Finance

This Especial Disaster

By David Stockman  |  September 21, 2018

Most of the people in Johnstown never saw the water coming; they only heard it; and those who lived to tell about it would for years after try to describe the sound of the thing as it rushed on them.

– David McCullough, The Johnstown Flood (1987)

The S&P 500 Index and the Dow Jones Industrial Average made new highs this week for the first time since January.

The yield on the benchmark 10-year U.S. Treasury note has been above 3% for a solid week now. That hasn’t happened since May.

And the Federal Reserve is all set to raise its key interest rate by another quarter-point next week. Odds still favor one more move this year.

All is well. All is well…

Except, all is not well.

Real wage growth ground to a halt in August – as in nichtsnada… nothing.

The year-over-year Consumer Price Index was 2.89%. Wage growth for workers came in at 2.80%.

Indeed, since December 2015, inflation has gobbled back every bit of wage gain.

You don’t get zero real wage growth in a healthy, growing economy. The very proposition defies the laws of supply and demand.

As the astute Jeff Snider recently noted, “It doesn’t matter how low the ‘unemployment rate’ goes.”

What matters is growth of wages and income. Without those things, there is no economic recovery.

Let’s take a look at that “official unemployment rate.” The Bureau of Labor Statistics calls it “U-3.”

In December 2000, the U-3 unemployment rate fell to 3.9%. That’s the last time before this summer that the jobless rate was below 4%.

The labor force participation rate back then was 67.3%. Today, the labor force participation rate is 62.7%.

As Snider also wondered, where are the missing 16.5 million workers?

Well, they’re part of the comprehensive unemployment rate. It was 34.6% at the turn of the century. Today, it’s 40.0%.

That’s not awesome, even in the abstract. It means there are 47 billion more unemployed labor hours than there were in December 2000…

Right now, that surge of unutilized labor is an especial disaster. That’s because we’re on the cusp of the Baby Boom retirement wave.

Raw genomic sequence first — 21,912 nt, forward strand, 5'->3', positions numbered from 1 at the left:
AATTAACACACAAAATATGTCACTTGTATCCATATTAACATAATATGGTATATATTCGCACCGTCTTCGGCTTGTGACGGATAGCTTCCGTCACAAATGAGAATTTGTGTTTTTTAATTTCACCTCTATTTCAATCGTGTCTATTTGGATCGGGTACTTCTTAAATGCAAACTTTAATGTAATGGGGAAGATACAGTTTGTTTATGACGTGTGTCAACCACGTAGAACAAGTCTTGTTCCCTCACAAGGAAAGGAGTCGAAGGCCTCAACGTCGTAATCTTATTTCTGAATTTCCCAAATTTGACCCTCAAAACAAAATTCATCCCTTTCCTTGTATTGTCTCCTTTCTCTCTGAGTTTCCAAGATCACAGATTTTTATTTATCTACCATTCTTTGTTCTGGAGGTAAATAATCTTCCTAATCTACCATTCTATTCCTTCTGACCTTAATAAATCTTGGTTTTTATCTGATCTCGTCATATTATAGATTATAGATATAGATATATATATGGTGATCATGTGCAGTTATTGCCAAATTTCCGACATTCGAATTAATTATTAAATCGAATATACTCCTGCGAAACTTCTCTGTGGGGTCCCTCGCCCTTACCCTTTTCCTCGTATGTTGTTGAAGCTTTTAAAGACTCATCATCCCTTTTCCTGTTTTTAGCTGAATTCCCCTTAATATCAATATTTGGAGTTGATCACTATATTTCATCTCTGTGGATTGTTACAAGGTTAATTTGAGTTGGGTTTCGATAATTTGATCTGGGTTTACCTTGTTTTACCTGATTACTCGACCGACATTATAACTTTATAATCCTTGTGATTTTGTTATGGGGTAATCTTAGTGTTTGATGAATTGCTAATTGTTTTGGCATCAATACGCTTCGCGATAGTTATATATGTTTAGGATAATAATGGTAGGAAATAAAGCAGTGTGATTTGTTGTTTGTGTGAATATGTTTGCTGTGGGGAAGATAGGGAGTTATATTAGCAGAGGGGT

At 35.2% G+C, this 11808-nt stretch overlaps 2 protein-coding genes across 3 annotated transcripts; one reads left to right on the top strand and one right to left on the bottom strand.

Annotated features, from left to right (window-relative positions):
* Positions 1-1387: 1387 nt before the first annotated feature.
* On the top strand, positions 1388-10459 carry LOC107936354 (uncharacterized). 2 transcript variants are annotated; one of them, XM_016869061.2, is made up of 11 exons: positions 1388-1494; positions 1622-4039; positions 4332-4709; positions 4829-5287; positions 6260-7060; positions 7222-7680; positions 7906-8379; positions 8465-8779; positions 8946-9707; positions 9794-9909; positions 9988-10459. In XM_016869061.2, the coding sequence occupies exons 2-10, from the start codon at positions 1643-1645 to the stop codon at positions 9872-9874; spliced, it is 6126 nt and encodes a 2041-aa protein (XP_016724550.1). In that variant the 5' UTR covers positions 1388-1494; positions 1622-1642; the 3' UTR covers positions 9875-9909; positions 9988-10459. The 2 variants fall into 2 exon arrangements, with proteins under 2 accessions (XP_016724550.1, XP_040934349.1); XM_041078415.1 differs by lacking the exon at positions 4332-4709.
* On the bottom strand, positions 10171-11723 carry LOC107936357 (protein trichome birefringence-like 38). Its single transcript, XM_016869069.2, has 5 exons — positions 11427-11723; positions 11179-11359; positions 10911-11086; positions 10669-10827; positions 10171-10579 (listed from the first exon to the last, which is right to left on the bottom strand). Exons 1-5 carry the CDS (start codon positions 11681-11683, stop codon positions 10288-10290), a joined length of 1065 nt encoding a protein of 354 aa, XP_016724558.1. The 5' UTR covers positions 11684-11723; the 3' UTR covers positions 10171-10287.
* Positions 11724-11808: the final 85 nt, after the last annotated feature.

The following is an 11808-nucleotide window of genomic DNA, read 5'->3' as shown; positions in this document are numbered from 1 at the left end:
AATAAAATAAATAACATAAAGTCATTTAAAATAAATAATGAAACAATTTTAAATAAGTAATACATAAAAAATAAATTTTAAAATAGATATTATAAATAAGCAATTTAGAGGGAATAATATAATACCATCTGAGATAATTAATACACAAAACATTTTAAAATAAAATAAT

During the next 40 years, the population 65 and older will double from 50 million to 100 million. The cost of the retirement based Welfare State is fixing to explode.

Every available man-hour that can be mobilized to generate output and pay taxes will be needed to prevent U.S. fiscal accounts from collapsing.

The entire system – financial, economic, political, and social – is subject to withering disruption.

Consider the fact that the federal tax take today is about 16.5% of gross domestic product (GDP). That’s an all-time non-recession-year low.

Now, think about the fact that’ll have to rise to 20% to 25% within a decade so we have any hope of forestalling national insolvency.

The future includes “normalized” – or “higher” – interest rates and bond yields.

Corporate America blew the “recovery” in so many ways.

Rather than investing in new plant, equipment, and people, it raised balance-sheet debt by upwards of 40% to fund stock buybacks.

Meanwhile, today’s “awesome” earnings are an epic aberration. It’s the result of those buybacks and the cheap carry cost of corporate debt owing to the Fed’s foolish experiment with “ZIRP” and “QE.”

Now, it’ll be servicing far higher debt at much higher normalized interest rates.

The future also includes higher taxes.

Setting aside the drastically more intense political conflict it’ll take to get there, higher taxes will further clobber long-term profit growth.

Of course, it’ll only really be felt on Main Street.

Monetary central planning has created massive inflationary incentives to offshore high-value production and jobs. It’s also turned Corporate America’s C-suites into dens of predatory financial engineering.

This phony economy offers no reason to buy a falsified stock market.

Don’t worry, though: I’ll be here to talk you through and down from these highs.

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David Stockman

David Stockman is the ultimate Washington insider turned iconoclast. He began his career in Washington as a young man and quickly rose through the ranks of the Republican Party to become the Director of the Office of Management and Budget under President Ronald Reagan. After leaving the White House, Stockman had a 20-year career on Wall Street.MORE FROM AUTHOR